According to journalist Tony Fletcher, Morton would have been more productive on Too Much Too Soon had it not been for his alcoholism and the lifestyles of the band members—bassist Arthur Kane was also an alcoholic, while Thunders and drummer Jerry Nolan had heroin addictions.Robert Christgau believed the New York Dolls relied more on cover songs for the album because, "like so many cocky songwriters, David Johansen overloaded his debut with originals and then found that record promotion wasn't a life activity that inspired new ones." English writer Clinton Heylin said their inability to sell enough records before may have discouraged them from writing original songs.
According to Billboard magazine, Too Much Too Soon is another hard rock record by the New York Dolls but with more "sophisticated" production.Music journalist Nina Antonia wrote that because of the group's "untamable wildness", the record still sounds eccentric despite Morton's attempts to "polish" their sound, such as by subduing their otherwise unrefined guitar playing. The album features covers of the Cadets' 1956 hit "Stranded in the Jungle", Archie Bell's 1969 hit "There's Gonna Be a Showdown", and Sonny Boy Williamson's "Don't Start Me Talkin'". On the novelty cover songs, Johansen impersonates characters such as the high-stepper in "(There's Gonna Be A) Showdown" and Charlie Chan in "Bad Detective", which has lyrics describing a nonsensical narrative set in China. On "Stranded in the Jungle", he alternates between a comical reject and a lecherous man at lover's lane. Journalist Ellen Willis remarked that, like the band's 1973 song "Personality Crisis", "Stranded in the Jungle" suggests a theme of "clashing cultures and the dilemma of preserving one's uniqueness while reaching out to others".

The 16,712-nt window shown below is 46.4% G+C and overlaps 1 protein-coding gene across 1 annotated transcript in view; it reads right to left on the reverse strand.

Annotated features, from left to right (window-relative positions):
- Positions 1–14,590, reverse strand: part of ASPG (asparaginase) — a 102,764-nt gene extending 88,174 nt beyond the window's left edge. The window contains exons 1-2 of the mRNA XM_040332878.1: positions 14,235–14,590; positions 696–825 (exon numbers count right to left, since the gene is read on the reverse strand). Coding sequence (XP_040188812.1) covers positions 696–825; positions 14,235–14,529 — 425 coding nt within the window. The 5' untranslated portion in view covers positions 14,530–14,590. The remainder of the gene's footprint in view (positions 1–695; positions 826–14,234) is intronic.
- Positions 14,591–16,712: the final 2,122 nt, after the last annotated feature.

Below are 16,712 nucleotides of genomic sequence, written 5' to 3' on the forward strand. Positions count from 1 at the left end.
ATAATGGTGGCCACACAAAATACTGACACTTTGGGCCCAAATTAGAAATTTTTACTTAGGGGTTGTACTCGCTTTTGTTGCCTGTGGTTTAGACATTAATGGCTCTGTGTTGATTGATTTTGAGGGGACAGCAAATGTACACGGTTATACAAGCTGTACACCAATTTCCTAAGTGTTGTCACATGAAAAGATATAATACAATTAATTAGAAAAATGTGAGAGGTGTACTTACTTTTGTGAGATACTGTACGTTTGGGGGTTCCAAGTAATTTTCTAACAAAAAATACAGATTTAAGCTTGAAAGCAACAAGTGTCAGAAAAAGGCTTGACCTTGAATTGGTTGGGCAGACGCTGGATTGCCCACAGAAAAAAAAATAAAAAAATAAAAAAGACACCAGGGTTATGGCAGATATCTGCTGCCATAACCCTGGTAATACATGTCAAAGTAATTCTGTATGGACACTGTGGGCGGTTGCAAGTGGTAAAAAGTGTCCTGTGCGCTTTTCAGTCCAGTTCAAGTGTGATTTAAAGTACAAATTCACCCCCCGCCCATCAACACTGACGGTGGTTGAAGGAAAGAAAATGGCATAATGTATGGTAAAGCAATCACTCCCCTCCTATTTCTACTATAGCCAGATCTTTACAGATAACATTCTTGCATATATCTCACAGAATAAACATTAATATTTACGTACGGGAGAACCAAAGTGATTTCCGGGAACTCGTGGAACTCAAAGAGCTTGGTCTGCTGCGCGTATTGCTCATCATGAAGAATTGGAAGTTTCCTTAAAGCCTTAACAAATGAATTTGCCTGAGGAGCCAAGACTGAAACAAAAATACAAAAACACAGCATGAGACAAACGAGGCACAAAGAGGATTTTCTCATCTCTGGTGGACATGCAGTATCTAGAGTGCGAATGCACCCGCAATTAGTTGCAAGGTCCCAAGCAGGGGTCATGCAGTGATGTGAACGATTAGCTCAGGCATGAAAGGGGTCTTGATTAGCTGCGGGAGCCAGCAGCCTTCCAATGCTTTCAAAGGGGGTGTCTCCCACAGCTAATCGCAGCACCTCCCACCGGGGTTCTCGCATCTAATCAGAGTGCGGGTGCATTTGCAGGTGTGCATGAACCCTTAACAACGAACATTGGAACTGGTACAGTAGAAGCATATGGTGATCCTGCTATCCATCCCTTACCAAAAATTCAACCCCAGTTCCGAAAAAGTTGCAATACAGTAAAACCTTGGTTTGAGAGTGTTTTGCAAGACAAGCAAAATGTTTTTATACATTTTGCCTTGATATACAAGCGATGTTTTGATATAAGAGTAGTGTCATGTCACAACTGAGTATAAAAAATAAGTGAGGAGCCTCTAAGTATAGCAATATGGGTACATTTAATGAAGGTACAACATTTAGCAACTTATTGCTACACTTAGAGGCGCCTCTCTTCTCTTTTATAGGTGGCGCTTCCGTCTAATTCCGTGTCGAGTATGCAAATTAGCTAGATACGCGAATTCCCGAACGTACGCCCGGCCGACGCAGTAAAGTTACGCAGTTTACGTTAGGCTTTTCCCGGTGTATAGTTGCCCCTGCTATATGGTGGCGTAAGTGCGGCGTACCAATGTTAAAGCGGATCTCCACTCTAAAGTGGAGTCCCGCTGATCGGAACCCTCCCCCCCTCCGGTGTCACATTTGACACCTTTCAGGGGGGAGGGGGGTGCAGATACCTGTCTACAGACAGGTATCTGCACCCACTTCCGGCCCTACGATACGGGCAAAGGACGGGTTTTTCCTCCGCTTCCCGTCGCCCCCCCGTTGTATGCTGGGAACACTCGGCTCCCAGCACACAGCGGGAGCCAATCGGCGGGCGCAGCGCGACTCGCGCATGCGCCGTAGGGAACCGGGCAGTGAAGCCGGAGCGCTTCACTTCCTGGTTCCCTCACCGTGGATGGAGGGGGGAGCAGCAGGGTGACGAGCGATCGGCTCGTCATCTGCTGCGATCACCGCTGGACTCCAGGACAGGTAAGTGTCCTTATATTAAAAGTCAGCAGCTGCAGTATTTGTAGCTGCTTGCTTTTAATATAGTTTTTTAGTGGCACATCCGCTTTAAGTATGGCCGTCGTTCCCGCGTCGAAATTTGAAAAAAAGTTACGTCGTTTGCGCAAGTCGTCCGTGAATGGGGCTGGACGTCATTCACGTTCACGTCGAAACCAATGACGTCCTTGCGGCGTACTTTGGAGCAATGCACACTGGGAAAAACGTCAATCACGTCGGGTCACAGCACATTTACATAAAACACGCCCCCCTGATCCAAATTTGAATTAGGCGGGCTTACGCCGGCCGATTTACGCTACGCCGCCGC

For "Babylon", Johansen wrote the lyrics as a tribute to the New York Dolls' following from outside New York City: "[The song] is about people who live in Babylon, Long Island, New York, who go into the city every night dressed to kill. These people have to get home before sun-up, you know, like vampires that can't get caught by the sun."By contrast, Spin magazine's Eric Weisbard and Craig Marks interpreted "Babylon" as a reference to the Biblical city of the same name because of how the song portrays "the symbol of decadence as a sanctuary". The song's subject leaves Babylon for Manhattan, where she is then hired to work in a massage parlor.